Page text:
Alchemy and the Goddess

Alchemy is All About the Goddess

Alchemy has historically been referred to as the “Magnum Opus” or “Great Work.” It is an arcane, mystical practice that varied from one alchemist to another. What historical writings we have were often written in code to protect its secret/esoteric character, but at its root level, alchemy is the practice of turning base matter (prime material) into gold. This is symbolic of the mortal human achieving perfection, and consequently a state of immortality. 

But one crucial aspect of this process that is seldom fully appreciated is that the “base material” or “Prima Materia” is the “Earth Mother” or Goddess manifestation of creative Spirit. 


Michael Maier

The practice of alchemy is rooted  in ancient history. The Iron Age was the era of metallurgy, which was considered sacred due to the mysterious nature of meteors. 

Since rocks were associated with Mother Earth, mountains, and caves. Flaming rocks from the heavens were auspicious Divine Mother messages of stability and fertility. 

 In addition, ancient mythology from various parts of the world ascribed to beliefs of a Sky God sending rain and  thunderbolts to fertilize the Earth Goddess.

The practice of metallurgy (heating iron and other stones in a furnace) dates back to between 1200-1000 BCE in the mountains of Armenia.

With the rise of patriarchal religious associations at this time, iron accrued a mysterious sacred quality, because it changed forms and functions in fire. Therefore it came to signify transcendence, and in some places, it also signified the devil’s  iron tools and weapons, because of its ambivalent nature. 

Power over fire became a sacred ability, and the smith became a spiritual figure. The hammer and anvil characterized Greek and Roman gods like Zeus and Hephestus.

In Ancient Persia the Zoroastrian religion was based on fire sacrifice. The Hebrew Bible features sacred fire controlling figures like Melchezedek, and Moses’ communication with God took place within a burning bush. 

 In his book about the history of alchemy, The Forge and the Crucible, Mircea Eliade says that this is when humanity passed from religious cultures of creation to those of procreation, heirogamy, ritual union, and blood sacrifice.

Now, creation is effected by self-immolation. Creation involves sacrifice and a stunning realization that one must die in order to be reborn.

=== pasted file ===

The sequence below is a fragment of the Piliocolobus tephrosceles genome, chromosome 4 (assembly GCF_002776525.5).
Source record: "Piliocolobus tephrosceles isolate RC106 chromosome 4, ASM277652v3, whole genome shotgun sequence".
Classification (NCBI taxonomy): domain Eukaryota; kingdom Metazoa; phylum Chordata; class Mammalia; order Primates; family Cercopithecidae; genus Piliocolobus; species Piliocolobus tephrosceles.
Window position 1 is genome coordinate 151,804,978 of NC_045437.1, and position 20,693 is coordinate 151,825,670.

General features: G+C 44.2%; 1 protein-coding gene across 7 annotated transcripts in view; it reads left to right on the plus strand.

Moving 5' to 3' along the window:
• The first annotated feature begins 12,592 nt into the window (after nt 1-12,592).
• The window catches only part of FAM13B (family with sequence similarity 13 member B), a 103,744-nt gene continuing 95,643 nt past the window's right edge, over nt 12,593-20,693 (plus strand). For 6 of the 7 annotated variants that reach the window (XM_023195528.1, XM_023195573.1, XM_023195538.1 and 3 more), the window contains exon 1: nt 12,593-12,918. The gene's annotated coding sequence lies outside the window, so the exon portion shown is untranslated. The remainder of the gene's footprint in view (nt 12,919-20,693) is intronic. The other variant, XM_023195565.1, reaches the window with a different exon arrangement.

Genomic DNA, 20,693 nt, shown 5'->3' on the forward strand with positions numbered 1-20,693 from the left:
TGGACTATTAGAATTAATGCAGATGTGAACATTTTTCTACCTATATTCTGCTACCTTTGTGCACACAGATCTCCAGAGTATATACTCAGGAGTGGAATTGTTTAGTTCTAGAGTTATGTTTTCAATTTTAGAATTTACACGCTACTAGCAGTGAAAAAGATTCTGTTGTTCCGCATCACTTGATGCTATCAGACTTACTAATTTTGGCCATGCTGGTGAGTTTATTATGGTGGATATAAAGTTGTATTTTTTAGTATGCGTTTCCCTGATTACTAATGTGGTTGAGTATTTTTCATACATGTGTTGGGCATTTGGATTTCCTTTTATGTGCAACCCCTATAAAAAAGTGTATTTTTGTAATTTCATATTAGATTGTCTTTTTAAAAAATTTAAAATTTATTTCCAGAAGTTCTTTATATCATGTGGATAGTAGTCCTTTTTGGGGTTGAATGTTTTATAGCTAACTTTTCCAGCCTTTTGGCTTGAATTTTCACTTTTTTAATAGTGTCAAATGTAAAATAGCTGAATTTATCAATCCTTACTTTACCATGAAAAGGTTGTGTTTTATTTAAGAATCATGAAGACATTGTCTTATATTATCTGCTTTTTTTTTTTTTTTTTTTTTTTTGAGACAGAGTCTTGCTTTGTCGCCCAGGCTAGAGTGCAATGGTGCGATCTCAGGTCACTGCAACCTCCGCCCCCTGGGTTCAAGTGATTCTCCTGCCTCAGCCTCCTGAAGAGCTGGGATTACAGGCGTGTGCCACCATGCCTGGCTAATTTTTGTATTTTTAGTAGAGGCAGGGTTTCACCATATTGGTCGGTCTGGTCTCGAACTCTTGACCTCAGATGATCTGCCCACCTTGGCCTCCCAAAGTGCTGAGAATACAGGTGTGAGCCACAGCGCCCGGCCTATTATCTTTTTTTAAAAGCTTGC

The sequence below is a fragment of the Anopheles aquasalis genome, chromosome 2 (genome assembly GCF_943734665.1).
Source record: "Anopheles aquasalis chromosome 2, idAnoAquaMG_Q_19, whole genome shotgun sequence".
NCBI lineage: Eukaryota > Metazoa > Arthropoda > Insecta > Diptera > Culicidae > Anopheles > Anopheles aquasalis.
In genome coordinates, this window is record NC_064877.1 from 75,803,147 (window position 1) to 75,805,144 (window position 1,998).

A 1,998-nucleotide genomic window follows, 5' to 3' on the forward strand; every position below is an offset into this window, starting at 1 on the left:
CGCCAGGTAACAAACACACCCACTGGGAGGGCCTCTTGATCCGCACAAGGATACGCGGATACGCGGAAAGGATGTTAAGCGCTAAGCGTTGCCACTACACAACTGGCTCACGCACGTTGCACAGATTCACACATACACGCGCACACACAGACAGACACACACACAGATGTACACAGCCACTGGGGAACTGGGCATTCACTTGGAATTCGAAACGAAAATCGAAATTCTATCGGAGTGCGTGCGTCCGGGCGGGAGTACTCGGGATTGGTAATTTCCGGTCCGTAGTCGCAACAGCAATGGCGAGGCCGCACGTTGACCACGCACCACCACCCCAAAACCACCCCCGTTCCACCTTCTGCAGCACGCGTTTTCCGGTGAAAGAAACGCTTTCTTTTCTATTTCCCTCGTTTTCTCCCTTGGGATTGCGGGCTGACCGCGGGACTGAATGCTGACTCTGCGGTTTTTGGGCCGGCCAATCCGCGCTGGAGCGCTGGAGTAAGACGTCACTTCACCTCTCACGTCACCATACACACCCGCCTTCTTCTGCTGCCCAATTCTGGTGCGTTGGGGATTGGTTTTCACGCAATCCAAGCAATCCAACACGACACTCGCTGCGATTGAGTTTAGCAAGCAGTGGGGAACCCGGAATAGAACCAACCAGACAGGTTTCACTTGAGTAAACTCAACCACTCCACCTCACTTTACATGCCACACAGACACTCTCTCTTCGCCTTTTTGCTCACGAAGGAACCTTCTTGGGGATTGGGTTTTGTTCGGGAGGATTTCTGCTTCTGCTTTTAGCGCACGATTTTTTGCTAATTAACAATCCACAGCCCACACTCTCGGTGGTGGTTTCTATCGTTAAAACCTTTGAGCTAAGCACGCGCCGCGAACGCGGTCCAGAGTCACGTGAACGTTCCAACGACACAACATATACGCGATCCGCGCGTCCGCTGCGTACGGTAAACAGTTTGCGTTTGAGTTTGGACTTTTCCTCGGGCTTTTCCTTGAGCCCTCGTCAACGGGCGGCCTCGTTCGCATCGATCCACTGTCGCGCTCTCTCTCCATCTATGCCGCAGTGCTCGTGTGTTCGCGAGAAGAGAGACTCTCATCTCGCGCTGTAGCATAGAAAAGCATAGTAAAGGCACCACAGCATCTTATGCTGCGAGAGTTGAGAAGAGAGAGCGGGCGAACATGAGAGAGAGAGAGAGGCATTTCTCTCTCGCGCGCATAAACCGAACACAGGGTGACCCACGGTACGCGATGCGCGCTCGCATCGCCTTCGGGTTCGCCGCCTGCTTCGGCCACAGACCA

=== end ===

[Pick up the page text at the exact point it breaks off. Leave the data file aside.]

Ancient Persian Alchemical Alembic

The first actual alchemical equipment on record is of Persian origin, and dates back to the  first – third centuries CE.

Babylonian texts suggest that ancient Mesopotamian alchemy involved a furnace for “minerals,” and rituals for  purification, and  sacrificing of embryos.

Eliade says the alchemical furnace served as a matrix or substitute for Earth-Mother gestation. He writes: “The obstetric function of metallurgy is obvious. The fusion (smelting)—hence the ‘maturation’ of the metal – is a birth before its time, and hence the magical role of the ‘embryos’.” (The Forge and the Crucible 74-5).       

Ancient alchemists believed that all types of rock or stone eventually become gold within eons of time within the womb-caves of the Great Mother. The purpose of alchemical practice was to discover a way to speed up the process.

Throughout history the Great Work has had two parallel functions –exoteric and esoteric. It is not only performed by physically trying to speed up the natural process of turning raw stone and ore into gold, but also involves the psycho-spiritual process of transforming raw mortal being into an immortal soul-self. 

According to depth psychologist Carl Jung—it is a psychic process expressed in pseudo-chemical language.  (Psychology and Alchemy, 242).

In my upcoming blogs this month, I will be exploring the importance of the Goddess in particular cultural alchemical traditions, including Chinese – Taoist, Indian Hindu, and Christian Medieval alchemy. 


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